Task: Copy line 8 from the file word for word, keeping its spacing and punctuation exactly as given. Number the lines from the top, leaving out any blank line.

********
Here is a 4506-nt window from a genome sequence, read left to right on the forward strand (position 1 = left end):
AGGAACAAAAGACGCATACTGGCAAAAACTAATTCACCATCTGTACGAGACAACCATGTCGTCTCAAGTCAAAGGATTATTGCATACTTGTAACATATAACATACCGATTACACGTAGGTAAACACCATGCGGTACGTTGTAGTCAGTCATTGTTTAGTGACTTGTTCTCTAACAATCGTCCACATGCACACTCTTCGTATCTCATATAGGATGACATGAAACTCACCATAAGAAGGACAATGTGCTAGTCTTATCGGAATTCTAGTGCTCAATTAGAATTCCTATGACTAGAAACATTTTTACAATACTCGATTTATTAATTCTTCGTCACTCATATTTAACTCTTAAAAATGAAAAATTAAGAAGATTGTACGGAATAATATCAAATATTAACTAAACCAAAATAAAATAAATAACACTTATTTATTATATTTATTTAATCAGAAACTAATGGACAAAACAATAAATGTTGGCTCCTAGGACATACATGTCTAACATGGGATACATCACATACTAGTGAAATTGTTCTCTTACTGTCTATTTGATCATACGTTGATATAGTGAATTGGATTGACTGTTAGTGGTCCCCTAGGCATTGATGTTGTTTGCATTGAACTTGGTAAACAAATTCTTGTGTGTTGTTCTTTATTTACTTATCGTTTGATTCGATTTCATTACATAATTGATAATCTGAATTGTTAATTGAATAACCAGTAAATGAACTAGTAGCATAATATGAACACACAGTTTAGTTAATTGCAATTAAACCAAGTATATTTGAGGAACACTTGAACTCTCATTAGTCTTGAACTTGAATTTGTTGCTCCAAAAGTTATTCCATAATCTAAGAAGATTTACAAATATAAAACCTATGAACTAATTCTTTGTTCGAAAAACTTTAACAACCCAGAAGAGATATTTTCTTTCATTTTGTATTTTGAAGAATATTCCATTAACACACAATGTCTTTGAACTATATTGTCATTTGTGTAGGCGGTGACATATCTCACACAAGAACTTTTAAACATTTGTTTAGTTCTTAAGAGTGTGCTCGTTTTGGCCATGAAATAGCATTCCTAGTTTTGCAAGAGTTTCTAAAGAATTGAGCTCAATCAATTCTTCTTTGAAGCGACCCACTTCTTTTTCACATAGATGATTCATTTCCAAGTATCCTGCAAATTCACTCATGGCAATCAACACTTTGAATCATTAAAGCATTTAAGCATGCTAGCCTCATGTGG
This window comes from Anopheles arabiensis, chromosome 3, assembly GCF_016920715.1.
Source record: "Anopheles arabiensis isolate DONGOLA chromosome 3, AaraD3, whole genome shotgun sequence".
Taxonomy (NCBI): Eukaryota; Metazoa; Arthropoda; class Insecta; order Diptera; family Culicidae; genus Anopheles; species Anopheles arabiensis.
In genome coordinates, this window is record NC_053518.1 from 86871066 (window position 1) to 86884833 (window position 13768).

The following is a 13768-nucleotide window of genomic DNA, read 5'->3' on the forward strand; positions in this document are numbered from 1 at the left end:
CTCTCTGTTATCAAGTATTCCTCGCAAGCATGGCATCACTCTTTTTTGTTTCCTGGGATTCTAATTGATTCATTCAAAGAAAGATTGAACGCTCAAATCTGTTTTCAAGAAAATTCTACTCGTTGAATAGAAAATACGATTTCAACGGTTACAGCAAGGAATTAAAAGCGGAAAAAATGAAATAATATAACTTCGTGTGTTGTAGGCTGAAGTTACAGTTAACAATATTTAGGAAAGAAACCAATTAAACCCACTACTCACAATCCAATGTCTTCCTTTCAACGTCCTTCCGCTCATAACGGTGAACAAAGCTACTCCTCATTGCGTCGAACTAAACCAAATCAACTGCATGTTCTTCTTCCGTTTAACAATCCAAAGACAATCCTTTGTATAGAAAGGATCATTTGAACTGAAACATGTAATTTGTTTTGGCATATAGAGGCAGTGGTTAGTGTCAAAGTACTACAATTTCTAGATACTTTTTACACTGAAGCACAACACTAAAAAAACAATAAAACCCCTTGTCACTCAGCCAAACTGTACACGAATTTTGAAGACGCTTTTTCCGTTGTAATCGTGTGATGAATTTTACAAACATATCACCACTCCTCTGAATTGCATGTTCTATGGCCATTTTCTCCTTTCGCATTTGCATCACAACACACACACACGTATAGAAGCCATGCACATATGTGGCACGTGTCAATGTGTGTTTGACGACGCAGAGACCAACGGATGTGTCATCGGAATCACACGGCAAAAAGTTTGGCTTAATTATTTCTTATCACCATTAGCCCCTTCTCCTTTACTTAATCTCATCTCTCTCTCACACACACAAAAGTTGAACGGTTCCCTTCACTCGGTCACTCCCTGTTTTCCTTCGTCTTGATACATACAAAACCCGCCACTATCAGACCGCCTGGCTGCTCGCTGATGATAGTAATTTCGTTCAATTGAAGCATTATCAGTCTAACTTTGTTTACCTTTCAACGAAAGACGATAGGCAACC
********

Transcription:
CTCTCTGTTATCAAGTATTCCTCGCAAGCATGGCATCACTCTTTTTTGTTTCCTGGGATTCTAATTGATTCATTCAAAGAAAGATTGAACGCTCAAATCTGTTTTCAAGAAAATTCTACTCGTTGAATAGAAAATACGATTTCAACGGTTACAGCAAGGAATTAAAAGCGGAAAAAATGAAATAATATAACTTCGTGTGTTGTAGGCTGAAGTTACAGTTAACAATATTTAGGAAAGAAACCAATTAAACCCACTACTCACAATCCAATGTCTTCCTTTCAACGTCCTTCCGCTCATAACGGTGAACAAAGCTACTCCTCATTGCGTCGAACTAAACCAAATCAACTGCATGTTCTTCTTCCGTTTAACAATCCAAAGACAATCCTTTGTATAGAAAGGATCATTTGAACTGAAACATGTAATTTGTTTTGGCATATAGAGGCAGTGGTTAGTGTCAAAGTACTACAATTTCTAGATACTTTTTACACTGAAGCACAACACTAAAAAAACAATAAAACCCCTTGTCACTCAGCCAAACTGTACACGAATTTTGAAGACGCTTTTTCCGTTGTAATCGTGTGATGAATTTTACAAACATATCACCACTCCTCTGAATTGCATGTTCTATGGCCATTTTCTCCTTTCGCATTTGCATCACAACACACACACACGTATAGAAGCCATGCACATATGTGGCACGTGTCAATGTGTGTTTGACGACGCAGAGACCAACGGATGTGTCATCGGAATCACACGGCAAAAAGTTTGGCTTAATTATTTCTTATCACCATTAGCCCCTTCTCCTTTACTTAATCTCATCTCTCTCTCACACACACAAAAGTTGAACGGTTCCCTTCACTCGGTCACTCCCTGTTTTCCTTCGTCTTGATACATACAAAACCCGCCACTATCAGACCGCCTGGCTGCTCGCTGATGATAGTAATTTCGTTCAATTGAAGCATTATCAGTCTAACTTTGTTTACCTTTCAACGAAAGACGATAGGCAACC